He started his job in a San Francisco theatre doing a range of routine posts such as script copier and callboy (Belasco 1). Throughout his extensive career, which stretched from 1884 to 1930, he wrote over 100 Broadway plays including The Heart of Maryland, Hearts of Oak, and Du Barry. This put him out as the most influential celebrity in the New York City drama scene. In his influential part, he liked the existing theatre technology and wanted expand on it. Belascos New York theatres were set on advanced technology. When he took control of the Republic Theatre, he created a fresh basement stage to contain his equipment. The Stuyvesant Theatre was set up with vast amounts of hydraulics systems, lighting rigs and fly space (Belasco 56). The basement of the theater had an operational machine shop where he experimented with significant effects such as lighting among others. Many of the modernisms adopted in the Belasco shop were sold to other theater owners.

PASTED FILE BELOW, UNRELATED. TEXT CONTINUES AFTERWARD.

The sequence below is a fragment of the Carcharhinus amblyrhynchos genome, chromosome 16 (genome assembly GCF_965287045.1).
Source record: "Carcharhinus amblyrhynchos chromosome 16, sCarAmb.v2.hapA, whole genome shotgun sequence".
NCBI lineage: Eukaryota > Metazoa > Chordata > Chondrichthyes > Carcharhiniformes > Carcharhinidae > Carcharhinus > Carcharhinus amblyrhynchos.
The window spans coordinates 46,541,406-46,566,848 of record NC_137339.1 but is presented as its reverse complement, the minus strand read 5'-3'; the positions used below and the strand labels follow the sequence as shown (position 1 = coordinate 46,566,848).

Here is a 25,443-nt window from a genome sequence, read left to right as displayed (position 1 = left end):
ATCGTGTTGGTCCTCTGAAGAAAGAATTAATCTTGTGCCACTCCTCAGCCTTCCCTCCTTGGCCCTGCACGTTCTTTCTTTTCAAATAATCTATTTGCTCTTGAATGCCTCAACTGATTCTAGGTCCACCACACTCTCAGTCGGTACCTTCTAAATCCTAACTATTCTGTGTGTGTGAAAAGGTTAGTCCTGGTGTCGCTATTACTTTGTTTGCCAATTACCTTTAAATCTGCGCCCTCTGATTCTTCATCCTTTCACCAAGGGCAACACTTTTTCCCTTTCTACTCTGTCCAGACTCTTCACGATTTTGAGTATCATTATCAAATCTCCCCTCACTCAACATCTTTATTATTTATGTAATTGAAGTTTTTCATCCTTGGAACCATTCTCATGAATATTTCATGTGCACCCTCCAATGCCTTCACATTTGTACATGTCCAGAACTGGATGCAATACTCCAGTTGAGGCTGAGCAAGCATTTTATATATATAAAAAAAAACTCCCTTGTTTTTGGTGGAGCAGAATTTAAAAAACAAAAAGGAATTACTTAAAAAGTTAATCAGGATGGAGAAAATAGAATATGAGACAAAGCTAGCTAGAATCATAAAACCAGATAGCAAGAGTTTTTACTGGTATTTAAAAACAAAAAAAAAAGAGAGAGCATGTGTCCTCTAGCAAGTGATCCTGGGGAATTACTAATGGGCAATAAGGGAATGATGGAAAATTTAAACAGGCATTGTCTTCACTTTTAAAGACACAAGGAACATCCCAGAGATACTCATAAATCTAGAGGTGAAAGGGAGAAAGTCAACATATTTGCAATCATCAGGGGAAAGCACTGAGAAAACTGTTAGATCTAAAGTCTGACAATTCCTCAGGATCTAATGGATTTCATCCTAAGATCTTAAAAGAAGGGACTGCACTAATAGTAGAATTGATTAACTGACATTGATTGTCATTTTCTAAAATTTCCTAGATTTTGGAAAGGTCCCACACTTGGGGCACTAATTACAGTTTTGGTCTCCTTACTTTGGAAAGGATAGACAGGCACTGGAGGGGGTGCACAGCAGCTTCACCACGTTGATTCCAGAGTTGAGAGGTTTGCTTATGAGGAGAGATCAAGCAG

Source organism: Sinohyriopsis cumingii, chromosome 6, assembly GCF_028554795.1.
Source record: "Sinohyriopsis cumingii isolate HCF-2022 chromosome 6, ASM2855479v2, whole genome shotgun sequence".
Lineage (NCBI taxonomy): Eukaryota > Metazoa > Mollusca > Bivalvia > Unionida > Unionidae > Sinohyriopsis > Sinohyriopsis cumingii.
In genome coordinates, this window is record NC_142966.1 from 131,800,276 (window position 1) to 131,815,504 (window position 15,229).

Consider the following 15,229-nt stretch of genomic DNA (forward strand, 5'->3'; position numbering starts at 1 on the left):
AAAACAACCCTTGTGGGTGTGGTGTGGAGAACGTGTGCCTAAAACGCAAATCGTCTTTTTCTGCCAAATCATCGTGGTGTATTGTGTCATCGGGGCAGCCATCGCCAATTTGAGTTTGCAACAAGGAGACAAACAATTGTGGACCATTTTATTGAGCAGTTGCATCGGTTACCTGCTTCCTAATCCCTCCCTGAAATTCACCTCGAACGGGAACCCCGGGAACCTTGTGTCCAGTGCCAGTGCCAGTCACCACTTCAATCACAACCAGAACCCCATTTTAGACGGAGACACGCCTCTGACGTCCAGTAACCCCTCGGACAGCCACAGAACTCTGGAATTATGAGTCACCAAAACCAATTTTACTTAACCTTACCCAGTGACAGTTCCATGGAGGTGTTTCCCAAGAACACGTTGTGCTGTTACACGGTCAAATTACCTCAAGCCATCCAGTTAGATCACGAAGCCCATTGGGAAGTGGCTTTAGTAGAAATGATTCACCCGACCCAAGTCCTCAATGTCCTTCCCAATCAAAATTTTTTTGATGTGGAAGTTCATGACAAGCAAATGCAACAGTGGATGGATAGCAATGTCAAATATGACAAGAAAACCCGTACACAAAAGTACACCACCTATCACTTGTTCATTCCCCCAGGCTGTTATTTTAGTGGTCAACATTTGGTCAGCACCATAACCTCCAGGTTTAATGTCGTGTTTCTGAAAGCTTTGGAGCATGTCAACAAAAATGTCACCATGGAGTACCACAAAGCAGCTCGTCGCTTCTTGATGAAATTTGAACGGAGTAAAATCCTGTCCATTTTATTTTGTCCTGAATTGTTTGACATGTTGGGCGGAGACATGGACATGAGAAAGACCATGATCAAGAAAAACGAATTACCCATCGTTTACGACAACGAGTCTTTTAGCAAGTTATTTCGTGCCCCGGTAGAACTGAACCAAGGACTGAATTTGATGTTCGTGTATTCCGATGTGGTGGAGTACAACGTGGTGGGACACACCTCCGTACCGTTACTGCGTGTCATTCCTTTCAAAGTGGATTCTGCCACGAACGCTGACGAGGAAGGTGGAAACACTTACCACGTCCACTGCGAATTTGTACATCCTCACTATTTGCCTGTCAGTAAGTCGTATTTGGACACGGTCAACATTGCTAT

Howells was born on 1 March 1837. He was an American literary critic and a realist. He was born in Ohio. His parents were Mary Dean and William Cooper Howells. His father was an editor and a printer of a local newspaper and travelled regularly around Ohio. Howells began to assist William Copper with printing and typesetting work in their early days. In 1852, his father organized to have one of Howells poetry put in the Ohio State Weekly without Howells’ knowledge. The poem was treated with considerable reception by analysts, and this was the breaking point for Howells as a playwright (Belier 135).
He put into writing his first book, Their Wedding Journey, in 1872. His literary repute started with the pragmatist book, A Modern Instance. Its publication was in 1882, and it explained the recent crumble of marriages in the society. His writings were gathered in 1873 and 1886, and a series of the writings printed in 1895 under the heading Stops of Various Quills. He was the originator of the